Lynn, you ALWAYS hear and see between the lines.
    Thank you for the article and for highlighting this IN BETWEEN for our profession.

  • Comment Link Monday, 19 November 2012 14:37 posted by Ken Howard LCSW

    This is a great article, and I am a long-time fan of Lynn Grodzki. I work as she describes, as a therapist who applies coaching skills. I don't think therapy and coaching are -- or should be -- so "apart" as some people describe. Maybe coaching looks very different from psychodynamic and psychoanalytic therapy, but it doesn't look that different from Cognitive-Behavioral Therapy or Positive Psychology, or any behavioral/goal-oriented model. Also, while I love Lynn dearly, she fails to mention a serious commercial and political problem in the field: which is that there are people who cannot, or more likely will not, make the sacrifices necessary to get a college undergraduate degree, a graduate degree, and undergo supervised practice and licensing exams to become professional psychotherapists, but they want to make $100-200 per hour talking, so they become "coaches" instead, with no formal education, no formal oversight, no consumer protection agencies, no objective codes of ethics, and no continuing education requirements. Therapists undergo all of these. For a "coach" with no other training to earn what a therapist does with all of theirs is like paying a candystriper the same salary as a nurse practitioner. I believe in therapists using coaching techniques, but I don't believe in coaches competing for the same client dollar with therapists who actually know what they are doing in a very formal context of deep, prolonged, and supervised training.

  • Comment Link Sunday, 18 November 2012 17:36 posted by Larry Drell, MD

    Great article. Despite years of academic psychiatric and psychotherapy training, I have always thought of myself simply as a coach in the counseling room.

    Thank you for your beautiful story of your development. It is always good to not feel alone.

    I have often wondered how to merge the directness of a coach with the tools and knowledge of therapist. I think we can and must do this to really be good therapists.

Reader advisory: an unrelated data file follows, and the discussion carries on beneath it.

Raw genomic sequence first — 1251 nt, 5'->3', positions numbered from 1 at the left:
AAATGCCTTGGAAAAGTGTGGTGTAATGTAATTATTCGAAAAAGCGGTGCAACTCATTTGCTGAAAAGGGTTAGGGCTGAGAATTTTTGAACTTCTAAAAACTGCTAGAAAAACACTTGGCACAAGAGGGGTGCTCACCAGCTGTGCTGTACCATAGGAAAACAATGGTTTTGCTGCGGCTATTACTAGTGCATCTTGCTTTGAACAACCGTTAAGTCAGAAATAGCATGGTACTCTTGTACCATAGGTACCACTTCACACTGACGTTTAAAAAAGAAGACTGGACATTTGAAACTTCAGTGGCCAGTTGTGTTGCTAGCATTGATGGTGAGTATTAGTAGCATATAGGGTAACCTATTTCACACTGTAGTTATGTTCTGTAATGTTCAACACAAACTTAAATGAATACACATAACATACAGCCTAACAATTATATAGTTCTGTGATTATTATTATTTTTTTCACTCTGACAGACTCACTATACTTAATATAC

However there are bad teachers and bad coaches and one has to be very skillful at when to use which tools. Being honest with oneself and just more real with another human being always seems to be a useful part of the therapy.

    This may be a stretch but i think when i simply taught a senior partner in a law firm to throw a baseball in the alley behind my office (telling him to get his body into it and showing him he could loosen up and do it) I helped his self esteem and relationship with his wife more than challenging his belief system. Discussing and remembering how his mother criticized him excessively never got him to the next level of confidence.

    And directly telling a patient that they were actually talking to me with an annoying arrogant condescending tone and that was going to lose them points in the world they wanted to win in, was probably more effective than interpreting their behavior. Of course i think i had already established a positive relationship so he could hear me.

    But it is a never ending challenge of how to be most effective. I love your honesty about taking leaps listening to your inner voice.

    So thank you for focusing on incorporating coaching tools into the psychotherapy and suggesting how it can be used with ourselves and our patients.

    Looking forward to your book

    Larry Drell,MD
    http://counselingandtherapydc.com for info on coaching,therapy,and the treatment of anxiety and depression.